# Linear algebra question (using braket notation).

by MathematicalPhysicist
Tags: algebra, braket, linear, notation
 P: 352 Oh no there is something wrong in your argument. The vector u is orthogonal to v, it is a specific vector. When you invoke completeness you are summing over all vectors, and not just the ones orthogonal to v. It is not true that = 0.
 P: 352 The completeness relation in this problem is $$|u> = \alpha |u> + \beta |v>$$ It is very easy to show that $$\beta =$$ And then you're left with the other term, and maybe there the completeness relation is helpful.
 Mentor P: 6,248 Linear algebra question (using braket notation). It's easy to find an example that contradicts the assertion that you're trying to prove. If fact, since $$A \left| v \right> = \left< A \right> \left| v \right> + \delta A \left| u \right>$$ is equivalent to $$A \left| v \right> - \left< A \right> \left| v \right> = \delta A \left| u \right>$$ and, from the given, $$A \left| v \right> - \left< A \right> \left| v \right> = \left( A - \left< A \right> I \right) \left| v \right> = \delta A \left| v \right>,$$ so your assertion is true iff $\delta A \left| v\right> = \delta A \left| u \right>$. Maybe you're actually trying to prove the trivial $$A \left| v \right> = \left< A \right> \left| v \right> + \delta A \left| v \right>$$.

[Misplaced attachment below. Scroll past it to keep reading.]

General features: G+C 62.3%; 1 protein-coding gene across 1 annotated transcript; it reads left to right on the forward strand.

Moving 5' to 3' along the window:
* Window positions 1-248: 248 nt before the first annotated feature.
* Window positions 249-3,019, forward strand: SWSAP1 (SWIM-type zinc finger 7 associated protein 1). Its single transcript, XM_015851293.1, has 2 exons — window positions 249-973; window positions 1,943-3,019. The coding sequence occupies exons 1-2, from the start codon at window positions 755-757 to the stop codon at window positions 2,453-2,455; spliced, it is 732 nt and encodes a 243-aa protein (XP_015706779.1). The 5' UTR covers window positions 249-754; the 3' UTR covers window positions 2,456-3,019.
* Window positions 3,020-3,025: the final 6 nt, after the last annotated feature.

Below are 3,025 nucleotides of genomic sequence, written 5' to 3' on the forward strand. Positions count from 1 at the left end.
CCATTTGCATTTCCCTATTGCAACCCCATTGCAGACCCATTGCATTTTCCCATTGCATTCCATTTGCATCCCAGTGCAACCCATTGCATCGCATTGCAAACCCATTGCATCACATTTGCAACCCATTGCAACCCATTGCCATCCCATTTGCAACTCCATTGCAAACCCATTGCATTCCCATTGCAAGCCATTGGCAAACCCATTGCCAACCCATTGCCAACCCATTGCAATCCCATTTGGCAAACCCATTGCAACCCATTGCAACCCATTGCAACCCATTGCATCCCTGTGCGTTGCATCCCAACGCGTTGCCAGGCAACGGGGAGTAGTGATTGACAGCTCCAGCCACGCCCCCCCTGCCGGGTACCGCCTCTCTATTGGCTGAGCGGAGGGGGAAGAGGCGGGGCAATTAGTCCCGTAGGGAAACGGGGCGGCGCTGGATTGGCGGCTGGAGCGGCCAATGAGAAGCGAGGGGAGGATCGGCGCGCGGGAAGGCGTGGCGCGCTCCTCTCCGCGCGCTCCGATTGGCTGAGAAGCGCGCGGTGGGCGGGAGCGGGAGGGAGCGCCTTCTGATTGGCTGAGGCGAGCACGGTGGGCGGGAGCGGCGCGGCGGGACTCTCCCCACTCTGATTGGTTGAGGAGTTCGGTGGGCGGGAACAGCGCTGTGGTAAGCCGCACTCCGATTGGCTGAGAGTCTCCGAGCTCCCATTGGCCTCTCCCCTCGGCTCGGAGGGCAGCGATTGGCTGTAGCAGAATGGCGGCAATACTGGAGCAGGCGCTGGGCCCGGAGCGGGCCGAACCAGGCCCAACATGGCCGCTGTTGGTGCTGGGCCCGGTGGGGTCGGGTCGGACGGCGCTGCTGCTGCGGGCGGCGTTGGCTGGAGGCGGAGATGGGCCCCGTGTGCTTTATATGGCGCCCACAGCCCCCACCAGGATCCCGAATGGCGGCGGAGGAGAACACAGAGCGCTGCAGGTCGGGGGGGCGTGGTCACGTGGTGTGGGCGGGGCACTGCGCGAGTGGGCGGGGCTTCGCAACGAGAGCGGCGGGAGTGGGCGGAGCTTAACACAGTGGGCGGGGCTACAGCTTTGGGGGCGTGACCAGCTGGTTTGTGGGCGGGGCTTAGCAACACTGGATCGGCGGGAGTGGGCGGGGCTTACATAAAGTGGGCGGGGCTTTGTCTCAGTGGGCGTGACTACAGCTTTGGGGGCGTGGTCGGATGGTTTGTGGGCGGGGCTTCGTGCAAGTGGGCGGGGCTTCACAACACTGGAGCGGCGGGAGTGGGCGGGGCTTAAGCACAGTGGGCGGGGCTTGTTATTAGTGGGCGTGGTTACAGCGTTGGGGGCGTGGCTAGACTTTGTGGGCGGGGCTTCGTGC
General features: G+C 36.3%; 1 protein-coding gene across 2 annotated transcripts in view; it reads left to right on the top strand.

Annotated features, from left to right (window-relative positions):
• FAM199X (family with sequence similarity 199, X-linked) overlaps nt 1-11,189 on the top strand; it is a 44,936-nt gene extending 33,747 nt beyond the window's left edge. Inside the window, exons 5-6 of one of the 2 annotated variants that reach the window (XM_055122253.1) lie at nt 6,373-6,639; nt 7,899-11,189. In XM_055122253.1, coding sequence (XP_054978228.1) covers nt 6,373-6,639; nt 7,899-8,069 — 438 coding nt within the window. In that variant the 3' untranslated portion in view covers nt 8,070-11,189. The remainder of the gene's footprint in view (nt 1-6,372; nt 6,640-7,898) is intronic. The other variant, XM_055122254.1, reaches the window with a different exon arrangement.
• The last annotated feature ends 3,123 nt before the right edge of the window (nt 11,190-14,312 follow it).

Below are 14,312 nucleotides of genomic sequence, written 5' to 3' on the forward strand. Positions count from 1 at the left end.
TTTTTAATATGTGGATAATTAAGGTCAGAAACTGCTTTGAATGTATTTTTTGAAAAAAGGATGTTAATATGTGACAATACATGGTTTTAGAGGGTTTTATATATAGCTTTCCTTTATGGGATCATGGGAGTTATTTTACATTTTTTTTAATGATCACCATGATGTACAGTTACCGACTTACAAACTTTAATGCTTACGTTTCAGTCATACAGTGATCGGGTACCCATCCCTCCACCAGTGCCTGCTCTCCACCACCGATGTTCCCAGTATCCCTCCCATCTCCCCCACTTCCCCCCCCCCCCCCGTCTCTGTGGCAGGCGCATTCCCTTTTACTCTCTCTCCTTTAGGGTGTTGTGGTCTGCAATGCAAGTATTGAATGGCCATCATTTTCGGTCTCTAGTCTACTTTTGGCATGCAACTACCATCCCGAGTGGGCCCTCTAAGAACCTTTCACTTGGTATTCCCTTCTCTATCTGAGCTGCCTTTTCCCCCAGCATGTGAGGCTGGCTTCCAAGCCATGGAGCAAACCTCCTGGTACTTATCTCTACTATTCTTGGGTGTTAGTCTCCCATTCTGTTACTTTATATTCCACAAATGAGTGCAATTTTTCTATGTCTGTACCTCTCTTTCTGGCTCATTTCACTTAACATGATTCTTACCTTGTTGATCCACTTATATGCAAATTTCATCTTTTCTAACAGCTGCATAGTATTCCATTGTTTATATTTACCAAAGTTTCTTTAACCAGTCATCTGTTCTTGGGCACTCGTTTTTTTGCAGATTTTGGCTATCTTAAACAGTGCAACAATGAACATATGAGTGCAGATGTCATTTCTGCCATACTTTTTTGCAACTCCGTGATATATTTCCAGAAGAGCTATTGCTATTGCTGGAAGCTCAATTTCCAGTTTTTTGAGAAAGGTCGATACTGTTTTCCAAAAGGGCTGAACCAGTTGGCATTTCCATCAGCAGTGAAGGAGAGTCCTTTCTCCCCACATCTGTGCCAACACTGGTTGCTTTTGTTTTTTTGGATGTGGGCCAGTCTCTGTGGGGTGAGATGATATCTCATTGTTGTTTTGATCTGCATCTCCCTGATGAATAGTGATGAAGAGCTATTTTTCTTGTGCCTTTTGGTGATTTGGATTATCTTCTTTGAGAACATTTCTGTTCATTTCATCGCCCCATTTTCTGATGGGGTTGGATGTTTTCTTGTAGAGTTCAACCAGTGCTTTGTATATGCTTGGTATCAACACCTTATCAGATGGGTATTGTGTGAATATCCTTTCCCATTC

Mentor
P: 6,248
 Quote by George Jones so your assertion is true iff $\delta A \left| v\right> = \delta A \left| u \right>$.
Oops, I see that you already know this.

Cleary,the equations $A \left| u \right> = \left| u \right>$ and $A \left| v \right> = 0$ define a unique Hermitian operator $A$. Now,

$$\left< A \right> = 0$$

$$\delta A = A$$.

Therefore,

$$\delta A \left| u \right> = A \left| u \right> = \left| u \right>$$

$$\delta A \left| v \right> = A \left| v \right> = 0.$$

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